cover image Misfire: Inside the Downfall of the NRA

Misfire: Inside the Downfall of the NRA

Tim Mak. Dutton, $29 (384p) ISBN 978-1-524746-45-2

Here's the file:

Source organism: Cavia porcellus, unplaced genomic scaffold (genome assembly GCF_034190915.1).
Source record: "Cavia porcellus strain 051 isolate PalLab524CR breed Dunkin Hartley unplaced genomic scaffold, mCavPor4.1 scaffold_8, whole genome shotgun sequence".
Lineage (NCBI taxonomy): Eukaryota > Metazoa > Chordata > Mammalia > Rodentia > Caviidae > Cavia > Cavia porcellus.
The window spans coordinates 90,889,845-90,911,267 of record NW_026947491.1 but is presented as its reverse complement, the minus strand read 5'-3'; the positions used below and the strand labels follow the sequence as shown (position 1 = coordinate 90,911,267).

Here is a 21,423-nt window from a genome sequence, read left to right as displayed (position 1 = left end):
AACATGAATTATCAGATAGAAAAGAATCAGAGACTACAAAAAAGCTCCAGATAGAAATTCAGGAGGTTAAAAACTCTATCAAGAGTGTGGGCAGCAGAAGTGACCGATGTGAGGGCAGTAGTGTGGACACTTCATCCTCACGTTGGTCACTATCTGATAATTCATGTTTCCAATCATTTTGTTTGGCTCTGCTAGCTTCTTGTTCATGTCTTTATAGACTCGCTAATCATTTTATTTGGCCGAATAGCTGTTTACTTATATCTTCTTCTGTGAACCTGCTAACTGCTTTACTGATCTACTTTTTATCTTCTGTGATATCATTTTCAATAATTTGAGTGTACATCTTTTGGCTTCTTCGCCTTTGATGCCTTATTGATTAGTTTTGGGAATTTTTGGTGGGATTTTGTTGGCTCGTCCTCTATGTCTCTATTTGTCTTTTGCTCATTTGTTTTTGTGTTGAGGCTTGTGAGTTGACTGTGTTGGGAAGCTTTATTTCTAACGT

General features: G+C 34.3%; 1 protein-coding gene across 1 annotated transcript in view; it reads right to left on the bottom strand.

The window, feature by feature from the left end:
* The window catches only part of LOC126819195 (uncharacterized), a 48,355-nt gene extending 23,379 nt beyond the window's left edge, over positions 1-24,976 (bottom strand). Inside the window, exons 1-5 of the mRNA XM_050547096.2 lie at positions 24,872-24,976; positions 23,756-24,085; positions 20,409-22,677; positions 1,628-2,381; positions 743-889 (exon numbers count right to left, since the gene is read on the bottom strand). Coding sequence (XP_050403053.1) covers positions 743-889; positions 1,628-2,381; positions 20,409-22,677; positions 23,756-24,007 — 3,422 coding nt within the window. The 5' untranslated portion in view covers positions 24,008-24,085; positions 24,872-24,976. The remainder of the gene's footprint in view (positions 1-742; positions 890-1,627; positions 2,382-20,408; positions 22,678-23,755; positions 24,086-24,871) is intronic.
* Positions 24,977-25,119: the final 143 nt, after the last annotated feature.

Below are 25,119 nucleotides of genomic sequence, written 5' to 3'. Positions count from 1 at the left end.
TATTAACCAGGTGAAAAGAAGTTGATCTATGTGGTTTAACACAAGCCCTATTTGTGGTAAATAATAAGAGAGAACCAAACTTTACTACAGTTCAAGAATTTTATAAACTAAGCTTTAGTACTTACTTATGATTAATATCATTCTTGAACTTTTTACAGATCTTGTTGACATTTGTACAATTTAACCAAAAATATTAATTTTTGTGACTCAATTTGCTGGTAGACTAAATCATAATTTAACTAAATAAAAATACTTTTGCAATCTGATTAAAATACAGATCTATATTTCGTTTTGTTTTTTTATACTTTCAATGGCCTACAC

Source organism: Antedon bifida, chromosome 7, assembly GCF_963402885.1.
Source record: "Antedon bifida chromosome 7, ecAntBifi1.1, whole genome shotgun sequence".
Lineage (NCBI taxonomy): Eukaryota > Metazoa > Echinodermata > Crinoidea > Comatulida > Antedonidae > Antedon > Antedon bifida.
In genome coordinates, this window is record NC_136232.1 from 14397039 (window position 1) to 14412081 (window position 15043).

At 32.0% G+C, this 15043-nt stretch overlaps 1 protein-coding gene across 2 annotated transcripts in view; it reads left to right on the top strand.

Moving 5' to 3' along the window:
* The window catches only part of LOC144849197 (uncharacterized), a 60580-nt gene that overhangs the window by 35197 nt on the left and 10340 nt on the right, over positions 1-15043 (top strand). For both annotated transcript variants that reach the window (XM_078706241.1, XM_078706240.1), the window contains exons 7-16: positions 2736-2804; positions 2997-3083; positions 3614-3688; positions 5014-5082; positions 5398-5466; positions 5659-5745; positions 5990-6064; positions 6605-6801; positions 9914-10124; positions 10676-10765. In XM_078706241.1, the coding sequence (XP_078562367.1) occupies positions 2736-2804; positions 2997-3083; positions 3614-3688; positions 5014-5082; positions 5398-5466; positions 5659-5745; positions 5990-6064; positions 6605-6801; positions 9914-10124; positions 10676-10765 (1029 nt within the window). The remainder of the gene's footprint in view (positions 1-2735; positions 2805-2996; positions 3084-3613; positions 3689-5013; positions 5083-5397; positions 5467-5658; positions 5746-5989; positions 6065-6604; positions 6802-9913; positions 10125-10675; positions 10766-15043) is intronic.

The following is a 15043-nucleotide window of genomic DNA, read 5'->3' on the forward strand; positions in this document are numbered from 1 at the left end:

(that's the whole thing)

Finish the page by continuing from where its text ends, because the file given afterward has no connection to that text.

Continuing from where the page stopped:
NPR reporter Mak debuts with a disturbing look into the recent history of the National Rifle Association. He notes that the organization was founded in 1871 to promote marksmanship and supported the regulation of firearms until 1977, when activists staged a revolt at the group’s annual meeting and replaced the existing leadership “with a much more aggressive regime focused on fighting gun control laws.” Soon thereafter, the NRA began working with the advertising firm Ackerman McQueen, a partnership that helped turn the gun lobby into “an identity, a way of living, a secular religion,” but eventually led to internal discord over allegations of corruption by CEO Wayne LaPierre and a 2020 lawsuit filed by New York state attorney general Letitia James seeking to dissolve the organization for misappropriating funds. Mak presents a particularly damaging portrait of LaPierre, “a remarkably weak-willed man” whose tone-deaf responses to school shootings brought intense scrutiny of the NRA. He also reveals that the group provided a lifeline to Donald Trump’s presidential campaign in the wake of the Access Hollywood tape scandal, and that Russian agents have used the NRA to gain access to Republican political circles. The book’s convoluted timeline is somewhat difficult to follow, but Mak’s access to NRA insiders impresses. Readers will be astonished by the levels of corruption and incompetence this sweeping investigation uncovers. (Nov.)